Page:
This report sets out to answer the question – when it comes to climate adaptation, are engineering-based solutions (e.g., sea walls) more effective and economical than ecosystem-based approaches (e.g., coastal revegetation)?
I first look at the environmental drivers of adaptation, current international efforts, and dive into a case study of a town in the Fiji Islands that’s specifically wrestled with these competing approaches to adaptation.
The goal of this work is to help institutions like the U.N. Adaptation Fund and Green Climate Fund prioritize which adaptation approaches have been most successful to inform their financing decisions as the world has little time to plan for how they will brace for the inevitable environmental impacts of a 1.5 to 2C rise.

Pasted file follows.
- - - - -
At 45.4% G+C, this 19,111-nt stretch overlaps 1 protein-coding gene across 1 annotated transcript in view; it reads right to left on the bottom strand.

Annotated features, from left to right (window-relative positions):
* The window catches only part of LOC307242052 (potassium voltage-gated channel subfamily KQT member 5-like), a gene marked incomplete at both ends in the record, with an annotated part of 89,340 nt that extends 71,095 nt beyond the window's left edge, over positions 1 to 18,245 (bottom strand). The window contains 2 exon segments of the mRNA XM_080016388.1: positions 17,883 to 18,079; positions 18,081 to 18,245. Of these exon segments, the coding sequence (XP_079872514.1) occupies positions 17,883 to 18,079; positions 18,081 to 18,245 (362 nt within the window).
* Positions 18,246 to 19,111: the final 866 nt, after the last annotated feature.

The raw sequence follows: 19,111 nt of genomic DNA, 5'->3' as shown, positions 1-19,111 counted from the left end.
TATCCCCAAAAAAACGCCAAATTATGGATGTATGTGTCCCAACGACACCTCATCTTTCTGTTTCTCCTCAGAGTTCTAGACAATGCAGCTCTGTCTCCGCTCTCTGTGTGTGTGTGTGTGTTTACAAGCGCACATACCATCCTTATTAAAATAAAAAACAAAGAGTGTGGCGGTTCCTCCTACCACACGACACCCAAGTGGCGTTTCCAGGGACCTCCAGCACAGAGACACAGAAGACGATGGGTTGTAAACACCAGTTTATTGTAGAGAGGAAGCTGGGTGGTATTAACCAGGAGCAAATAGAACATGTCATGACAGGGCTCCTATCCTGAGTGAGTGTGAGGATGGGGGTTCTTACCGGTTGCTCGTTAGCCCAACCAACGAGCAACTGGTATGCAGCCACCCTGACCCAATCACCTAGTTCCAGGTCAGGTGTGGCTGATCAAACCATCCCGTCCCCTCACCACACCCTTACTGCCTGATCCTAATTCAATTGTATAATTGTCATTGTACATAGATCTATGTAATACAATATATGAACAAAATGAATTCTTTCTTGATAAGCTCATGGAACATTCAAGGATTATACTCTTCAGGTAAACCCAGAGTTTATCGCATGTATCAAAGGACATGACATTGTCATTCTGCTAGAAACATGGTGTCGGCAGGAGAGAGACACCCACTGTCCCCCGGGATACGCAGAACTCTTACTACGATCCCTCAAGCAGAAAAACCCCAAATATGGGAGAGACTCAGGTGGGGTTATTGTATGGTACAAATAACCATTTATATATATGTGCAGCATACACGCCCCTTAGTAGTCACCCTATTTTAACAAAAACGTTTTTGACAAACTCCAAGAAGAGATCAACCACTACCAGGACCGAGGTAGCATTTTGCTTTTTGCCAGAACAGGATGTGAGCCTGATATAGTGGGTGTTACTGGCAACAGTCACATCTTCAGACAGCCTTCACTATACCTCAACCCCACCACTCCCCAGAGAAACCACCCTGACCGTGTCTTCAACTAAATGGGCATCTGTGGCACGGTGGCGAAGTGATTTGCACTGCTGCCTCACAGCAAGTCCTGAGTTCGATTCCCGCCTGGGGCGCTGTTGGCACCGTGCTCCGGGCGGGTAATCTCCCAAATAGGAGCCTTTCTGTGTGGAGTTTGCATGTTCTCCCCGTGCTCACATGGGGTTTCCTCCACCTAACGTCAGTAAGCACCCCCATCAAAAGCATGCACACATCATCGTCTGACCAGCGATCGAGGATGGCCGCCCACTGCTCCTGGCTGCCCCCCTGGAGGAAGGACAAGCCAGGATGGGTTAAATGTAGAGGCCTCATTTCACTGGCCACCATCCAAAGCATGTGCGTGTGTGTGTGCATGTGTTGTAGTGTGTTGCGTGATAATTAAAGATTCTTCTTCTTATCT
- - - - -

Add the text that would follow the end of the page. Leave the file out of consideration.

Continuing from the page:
About The Author
Chetan Hebbale is currently a graduate student at the Johns Hopkins School of Advanced International Studies (SAIS) in Washington, D.C. focused on international economics, climate change, and sustainability.
Prior to this, he spent over 4 years at Deloitte Consulting working on technology and strategy projects at the CDC and U.S. Treasury Department.
He is a native of Atlanta, GA and attended the University of Georgia.